Therefore, a public hearing hosted by the Faculty Senate of Yonsei University was held on Nov. 21 at Chang Ki-Won Memorial Hall. At the public hearing, an alternative master plan proposed by Yon-sa-mo was introduced and compared to the original master plan by the Baekyang-ro Reconstruction Team. According to Lee Sang-ho (Member, Yon-sa-mo & Prof., Dept. of Civil & Environ. Engin.), the alternative plan reduces the underground digging of Baekyang-ro by dispersing parking lots into areas surrounding *Baekyang-ro.* Suggested locations for new parking lots are the space near the baseball field and the area in front of Centennial Hall. If the parking lots are not concentrated below *Baekyang-ro,* only the area between the Central Library and the Student Union Building would undergo construction to build new cultural and educational facilities for students and professors. Compared with the original plan, Yon-sa-mo argues that this alternative plan will help preserve the environment and the history of Baekyang-ro and also save money.
This alternative plan, was however, criticized by the Baekyang-ro Reconstruction Team, which dismissed the suggested locations for the alternative parking lots as not suitable. Though Yon-sa-mo proposes the space near the baseball field to be utilized as a parking lot, the university administration and the faculty members of the Dept. of Physical Education have long agree to keep the baseball field preserved for now. Thus, this alternative would only bring forth more conflicts, only with a different group of professors. In addition, the administration maintains it is an inefficient use of space to construct a parking lot in front of the Centennial Hall. According to Rhim, land is extremely valuable on Sinchon campus as most of the land is already occupied. The area in front of the Centennial Hall is one of those few remaining pieces of land that needs to be preserved for future usage. For these reasons, the Baekyang-ro Reconstruction Team could not accept the alternative plan proposed by *Yon-sa-mo.*
Box 4: The result of the electronic voting
For five days following the public hearing, electronic voting took place in order to collect the opinions of professors. According to Lee Chang-ha (Vice-chairperson, Faculty Senate of Yonsei University &Prof., Dept. of Chemical & Biomole. Engin.) at the public hearing, the electronic voting helps the Faculty Senate of Yonsei University carry out its main responsibility of representing the majority opinion of professors.
Out of 908 professors eligible to vote, 436 participated in the vote.  59 professors (13.5 percent) voted in favor the existing master plan prepared by the Baekyang-ro Reconstruction Team, while the remaining 377 professors (86.5 percent) voted for Yon-sa-mo’s alternative plan.
Box 5: ECC and the Baekyang-ro project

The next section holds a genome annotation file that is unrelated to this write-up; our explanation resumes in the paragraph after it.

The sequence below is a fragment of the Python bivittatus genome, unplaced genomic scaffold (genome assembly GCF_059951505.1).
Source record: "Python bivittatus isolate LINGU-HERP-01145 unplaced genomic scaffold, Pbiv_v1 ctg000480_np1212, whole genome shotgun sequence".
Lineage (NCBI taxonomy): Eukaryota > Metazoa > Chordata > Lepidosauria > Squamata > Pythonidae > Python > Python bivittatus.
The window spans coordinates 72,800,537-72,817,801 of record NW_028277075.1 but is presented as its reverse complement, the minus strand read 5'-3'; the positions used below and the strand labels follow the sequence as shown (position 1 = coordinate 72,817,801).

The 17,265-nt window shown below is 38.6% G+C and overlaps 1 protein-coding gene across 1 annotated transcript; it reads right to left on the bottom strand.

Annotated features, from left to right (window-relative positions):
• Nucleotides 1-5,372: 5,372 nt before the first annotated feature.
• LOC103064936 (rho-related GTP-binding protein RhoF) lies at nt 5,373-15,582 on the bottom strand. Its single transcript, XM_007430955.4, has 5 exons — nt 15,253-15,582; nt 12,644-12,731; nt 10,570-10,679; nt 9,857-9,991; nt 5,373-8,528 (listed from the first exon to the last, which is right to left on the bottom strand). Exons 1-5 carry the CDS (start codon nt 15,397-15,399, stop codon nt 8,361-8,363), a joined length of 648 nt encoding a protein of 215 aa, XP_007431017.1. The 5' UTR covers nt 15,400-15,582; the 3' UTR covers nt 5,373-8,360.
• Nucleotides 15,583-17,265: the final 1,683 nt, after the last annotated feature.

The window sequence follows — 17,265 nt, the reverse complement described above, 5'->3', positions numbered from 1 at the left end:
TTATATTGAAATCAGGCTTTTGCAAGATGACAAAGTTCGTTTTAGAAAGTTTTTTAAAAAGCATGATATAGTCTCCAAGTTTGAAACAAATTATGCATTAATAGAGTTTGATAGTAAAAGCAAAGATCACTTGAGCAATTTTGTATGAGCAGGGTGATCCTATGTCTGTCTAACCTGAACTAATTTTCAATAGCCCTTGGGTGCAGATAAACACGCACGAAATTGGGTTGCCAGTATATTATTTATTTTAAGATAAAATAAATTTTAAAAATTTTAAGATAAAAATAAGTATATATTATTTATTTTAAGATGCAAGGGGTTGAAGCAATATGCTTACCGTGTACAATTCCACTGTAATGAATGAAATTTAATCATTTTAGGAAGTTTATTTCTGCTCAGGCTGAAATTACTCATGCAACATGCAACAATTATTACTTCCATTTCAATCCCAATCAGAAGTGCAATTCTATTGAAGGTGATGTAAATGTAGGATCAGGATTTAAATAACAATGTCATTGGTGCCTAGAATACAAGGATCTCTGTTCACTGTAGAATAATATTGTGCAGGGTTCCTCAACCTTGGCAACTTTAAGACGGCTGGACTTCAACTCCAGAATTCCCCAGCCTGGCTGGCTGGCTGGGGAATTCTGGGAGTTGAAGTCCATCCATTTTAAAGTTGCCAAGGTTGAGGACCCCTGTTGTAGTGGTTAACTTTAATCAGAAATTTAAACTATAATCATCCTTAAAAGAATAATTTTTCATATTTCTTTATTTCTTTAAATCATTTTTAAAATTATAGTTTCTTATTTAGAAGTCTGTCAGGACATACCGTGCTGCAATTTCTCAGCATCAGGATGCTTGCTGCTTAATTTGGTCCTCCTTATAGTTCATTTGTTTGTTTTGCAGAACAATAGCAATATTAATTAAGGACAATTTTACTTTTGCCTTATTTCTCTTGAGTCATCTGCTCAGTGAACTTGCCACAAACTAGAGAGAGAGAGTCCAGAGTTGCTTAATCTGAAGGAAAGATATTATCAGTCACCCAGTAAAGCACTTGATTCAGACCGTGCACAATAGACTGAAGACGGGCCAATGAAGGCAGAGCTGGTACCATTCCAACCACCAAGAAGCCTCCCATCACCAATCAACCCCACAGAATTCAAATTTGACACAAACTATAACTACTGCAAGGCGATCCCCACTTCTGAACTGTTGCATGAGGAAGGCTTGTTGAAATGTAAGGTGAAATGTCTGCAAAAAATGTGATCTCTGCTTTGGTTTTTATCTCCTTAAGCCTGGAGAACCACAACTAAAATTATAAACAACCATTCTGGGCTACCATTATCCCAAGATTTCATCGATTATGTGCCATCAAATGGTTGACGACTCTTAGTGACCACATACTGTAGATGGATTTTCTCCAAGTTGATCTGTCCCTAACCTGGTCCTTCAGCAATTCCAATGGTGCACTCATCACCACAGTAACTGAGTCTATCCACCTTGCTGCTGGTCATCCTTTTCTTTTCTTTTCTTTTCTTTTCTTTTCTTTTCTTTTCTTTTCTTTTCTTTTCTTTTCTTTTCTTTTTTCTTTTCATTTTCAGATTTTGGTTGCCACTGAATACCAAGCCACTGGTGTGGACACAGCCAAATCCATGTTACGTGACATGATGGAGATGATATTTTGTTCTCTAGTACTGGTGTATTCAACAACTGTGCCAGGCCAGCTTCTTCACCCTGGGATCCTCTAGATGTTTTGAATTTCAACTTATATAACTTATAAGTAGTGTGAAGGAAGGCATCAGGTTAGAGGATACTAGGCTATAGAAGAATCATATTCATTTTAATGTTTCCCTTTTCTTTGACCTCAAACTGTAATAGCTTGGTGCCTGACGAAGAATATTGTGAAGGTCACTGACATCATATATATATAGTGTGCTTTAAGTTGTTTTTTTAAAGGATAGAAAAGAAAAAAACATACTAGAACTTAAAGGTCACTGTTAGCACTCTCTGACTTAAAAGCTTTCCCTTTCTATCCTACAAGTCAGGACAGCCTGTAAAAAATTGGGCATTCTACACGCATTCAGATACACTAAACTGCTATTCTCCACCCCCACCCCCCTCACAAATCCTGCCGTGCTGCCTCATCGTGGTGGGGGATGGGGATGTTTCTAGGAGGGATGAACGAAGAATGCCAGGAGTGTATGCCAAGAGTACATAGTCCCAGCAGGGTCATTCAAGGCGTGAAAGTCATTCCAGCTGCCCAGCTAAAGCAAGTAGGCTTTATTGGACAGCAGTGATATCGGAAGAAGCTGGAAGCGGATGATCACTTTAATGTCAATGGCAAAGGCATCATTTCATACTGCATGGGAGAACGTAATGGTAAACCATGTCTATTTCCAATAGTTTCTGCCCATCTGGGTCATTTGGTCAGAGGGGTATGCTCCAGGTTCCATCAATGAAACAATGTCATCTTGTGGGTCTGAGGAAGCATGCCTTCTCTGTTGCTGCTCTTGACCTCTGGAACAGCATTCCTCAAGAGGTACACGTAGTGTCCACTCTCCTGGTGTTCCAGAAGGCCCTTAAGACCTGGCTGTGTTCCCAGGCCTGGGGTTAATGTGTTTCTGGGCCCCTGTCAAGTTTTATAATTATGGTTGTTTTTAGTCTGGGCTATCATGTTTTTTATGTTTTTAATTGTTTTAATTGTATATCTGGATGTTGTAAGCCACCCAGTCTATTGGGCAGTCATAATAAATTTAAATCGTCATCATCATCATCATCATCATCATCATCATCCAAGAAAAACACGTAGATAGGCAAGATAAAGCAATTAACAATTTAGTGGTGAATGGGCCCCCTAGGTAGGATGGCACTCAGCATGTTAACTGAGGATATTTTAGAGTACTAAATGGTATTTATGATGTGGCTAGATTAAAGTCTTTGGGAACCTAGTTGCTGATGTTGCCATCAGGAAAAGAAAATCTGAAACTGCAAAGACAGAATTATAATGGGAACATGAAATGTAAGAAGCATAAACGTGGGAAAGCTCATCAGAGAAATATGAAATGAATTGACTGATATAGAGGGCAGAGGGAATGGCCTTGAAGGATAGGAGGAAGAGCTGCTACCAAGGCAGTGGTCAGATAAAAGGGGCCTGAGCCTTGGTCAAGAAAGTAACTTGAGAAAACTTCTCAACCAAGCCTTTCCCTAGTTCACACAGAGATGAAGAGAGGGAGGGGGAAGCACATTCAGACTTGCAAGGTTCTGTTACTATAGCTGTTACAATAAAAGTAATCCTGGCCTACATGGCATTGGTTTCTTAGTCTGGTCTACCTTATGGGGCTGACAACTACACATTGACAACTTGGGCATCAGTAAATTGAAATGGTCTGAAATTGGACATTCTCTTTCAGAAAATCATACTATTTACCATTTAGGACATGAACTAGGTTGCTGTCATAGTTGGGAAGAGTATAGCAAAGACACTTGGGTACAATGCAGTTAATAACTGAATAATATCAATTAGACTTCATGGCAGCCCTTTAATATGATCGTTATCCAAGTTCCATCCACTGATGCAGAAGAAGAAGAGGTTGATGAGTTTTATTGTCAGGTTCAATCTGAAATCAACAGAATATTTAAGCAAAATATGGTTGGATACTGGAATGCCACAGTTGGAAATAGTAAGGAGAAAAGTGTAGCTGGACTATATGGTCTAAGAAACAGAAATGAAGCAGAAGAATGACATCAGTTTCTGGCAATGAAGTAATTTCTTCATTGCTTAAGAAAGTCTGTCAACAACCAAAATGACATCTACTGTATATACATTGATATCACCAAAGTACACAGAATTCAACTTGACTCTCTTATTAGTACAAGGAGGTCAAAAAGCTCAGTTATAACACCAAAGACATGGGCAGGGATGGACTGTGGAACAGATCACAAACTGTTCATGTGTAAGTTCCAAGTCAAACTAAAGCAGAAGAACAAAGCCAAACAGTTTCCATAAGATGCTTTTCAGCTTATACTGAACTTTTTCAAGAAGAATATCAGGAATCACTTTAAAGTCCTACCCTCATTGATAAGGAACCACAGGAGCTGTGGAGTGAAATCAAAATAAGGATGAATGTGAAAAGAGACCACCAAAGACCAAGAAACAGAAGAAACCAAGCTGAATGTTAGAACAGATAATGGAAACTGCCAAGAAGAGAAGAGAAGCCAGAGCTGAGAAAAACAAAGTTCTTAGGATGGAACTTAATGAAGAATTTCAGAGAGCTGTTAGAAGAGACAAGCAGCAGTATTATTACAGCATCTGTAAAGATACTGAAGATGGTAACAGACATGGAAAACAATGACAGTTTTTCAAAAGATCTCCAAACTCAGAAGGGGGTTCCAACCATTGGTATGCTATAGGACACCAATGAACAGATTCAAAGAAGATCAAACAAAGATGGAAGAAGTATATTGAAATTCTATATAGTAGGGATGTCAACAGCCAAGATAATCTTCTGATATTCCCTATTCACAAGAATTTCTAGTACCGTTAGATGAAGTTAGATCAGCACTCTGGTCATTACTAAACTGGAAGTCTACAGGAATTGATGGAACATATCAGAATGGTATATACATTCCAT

What is ECC? : Ewha Campus Complex (ECC) is a large building which holds various convenience facilities for students such as study rooms, a theater, restaurants, a bank and more. It takes up about 66,000 square meters in the heart of the Ewha Womans University campus and consists of six underground levels. Even though it is an underground campus, sunlight is reflected inside by the open-valley windows. Its blueprint was originally planned by a famous French architect, Dominique Perrault, and the facility was completed in 2008. Since then, it has been considered an example of an eco-friendly underground campus while minimizing traffic in the campus.
What’s the problem? : According to Ewha Weekly, the official newspaper of Ewha Womans University, the president of Students’ Union at the time claimed that “ECC was built while not fully considering the students’ opinions about what they really need.” They also added that ECC is too commercialized due to the large number of stores in it. Therefore, it is hard to say that ECC is truly built for the convenience of students, and it needs more space for students.
Examining the ECC’s situation, the Baekyang-ro project also hold the possibility of becoming too commercialized. If Baekyang-ro would change into a commercial complex rather than a place for Yonseians, it would not fully achieve its original purpose.
*                 *                 *
The Baekyang-ro project will mark the history of Yonsei University, bringing about one of the biggest changes on campus. In order to alleviate the current conflict between the university administration and *Yon-sa-mo,* both parties need to make a meaningful compromise and reach an agreement. What is equally important is the students’ realization that Yonsei University is their responsibility, as well, and they have an obligation in voicing their interests and concerns. The Baekyang-ro Project needs the attention of every member of the university community, and the university administration should keep its promise of making continuous efforts to gather opinions and account for suggestions received. Only then will history be made by *us,* like the slogan, “Yonsei, where *we* make history.”